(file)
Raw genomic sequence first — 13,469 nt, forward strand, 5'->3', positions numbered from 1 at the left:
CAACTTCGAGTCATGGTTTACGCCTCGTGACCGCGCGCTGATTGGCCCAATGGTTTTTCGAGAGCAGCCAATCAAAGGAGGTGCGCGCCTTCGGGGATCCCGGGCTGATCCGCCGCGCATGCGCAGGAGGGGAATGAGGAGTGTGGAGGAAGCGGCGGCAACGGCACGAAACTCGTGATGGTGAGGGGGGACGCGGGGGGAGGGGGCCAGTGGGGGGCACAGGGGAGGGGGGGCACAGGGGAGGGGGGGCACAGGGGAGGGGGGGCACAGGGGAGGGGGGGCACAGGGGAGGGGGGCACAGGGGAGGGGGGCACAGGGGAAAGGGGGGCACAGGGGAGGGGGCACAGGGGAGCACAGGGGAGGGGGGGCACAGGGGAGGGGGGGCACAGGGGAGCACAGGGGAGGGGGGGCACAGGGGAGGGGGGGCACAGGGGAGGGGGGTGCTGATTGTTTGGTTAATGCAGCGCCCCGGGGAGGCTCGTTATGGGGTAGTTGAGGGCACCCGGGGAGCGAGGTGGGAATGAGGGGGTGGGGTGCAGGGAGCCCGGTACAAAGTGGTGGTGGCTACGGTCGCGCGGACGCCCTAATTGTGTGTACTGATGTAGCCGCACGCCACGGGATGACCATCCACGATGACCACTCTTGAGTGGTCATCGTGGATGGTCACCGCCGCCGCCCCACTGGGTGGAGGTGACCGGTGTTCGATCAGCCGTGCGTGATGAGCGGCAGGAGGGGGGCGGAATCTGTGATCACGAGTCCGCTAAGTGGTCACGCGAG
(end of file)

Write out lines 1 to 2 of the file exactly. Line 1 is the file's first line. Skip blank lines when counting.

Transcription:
Raw genomic sequence first — 13,469 nt, forward strand, 5'->3', positions numbered from 1 at the left:
CAACTTCGAGTCATGGTTTACGCCTCGTGACCGCGCGCTGATTGGCCCAATGGTTTTTCGAGAGCAGCCAATCAAAGGAGGTGCGCGCCTTCGGGGATCCCGGGCTGATCCGCCGCGCATGCGCAGGAGGGGAATGAGGAGTGTGGAGGAAGCGGCGGCAACGGCACGAAACTCGTGATGGTGAGGGGGGACGCGGGGGGAGGGGGCCAGTGGGGGGCACAGGGGAGGGGGGGCACAGGGGAGGGGGGGCACAGGGGAGGGGGGGCACAGGGGAGGGGGGGCACAGGGGAGGGGGGCACAGGGGAGGGGGGCACAGGGGAAAGGGGGGCACAGGGGAGGGGGCACAGGGGAGCACAGGGGAGGGGGGGCACAGGGGAGGGGGGGCACAGGGGAGCACAGGGGAGGGGGGGCACAGGGGAGGGGGGGCACAGGGGAGGGGGGTGCTGATTGTTTGGTTAATGCAGCGCCCCGGGGAGGCTCGTTATGGGGTAGTTGAGGGCACCCGGGGAGCGAGGTGGGAATGAGGGGGTGGGGTGCAGGGAGCCCGGTACAAAGTGGTGGTGGCTACGGTCGCGCGGACGCCCTAATTGTGTGTACTGATGTAGCCGCACGCCACGGGATGACCATCCACGATGACCACTCTTGAGTGGTCATCGTGGATGGTCACCGCCGCCGCCCCACTGGGTGGAGGTGACCGGTGTTCGATCAGCCGTGCGTGATGAGCGGCAGGAGGGGGGCGGAATCTGTGATCACGAGTCCGCTAAGTGGTCACGCGAG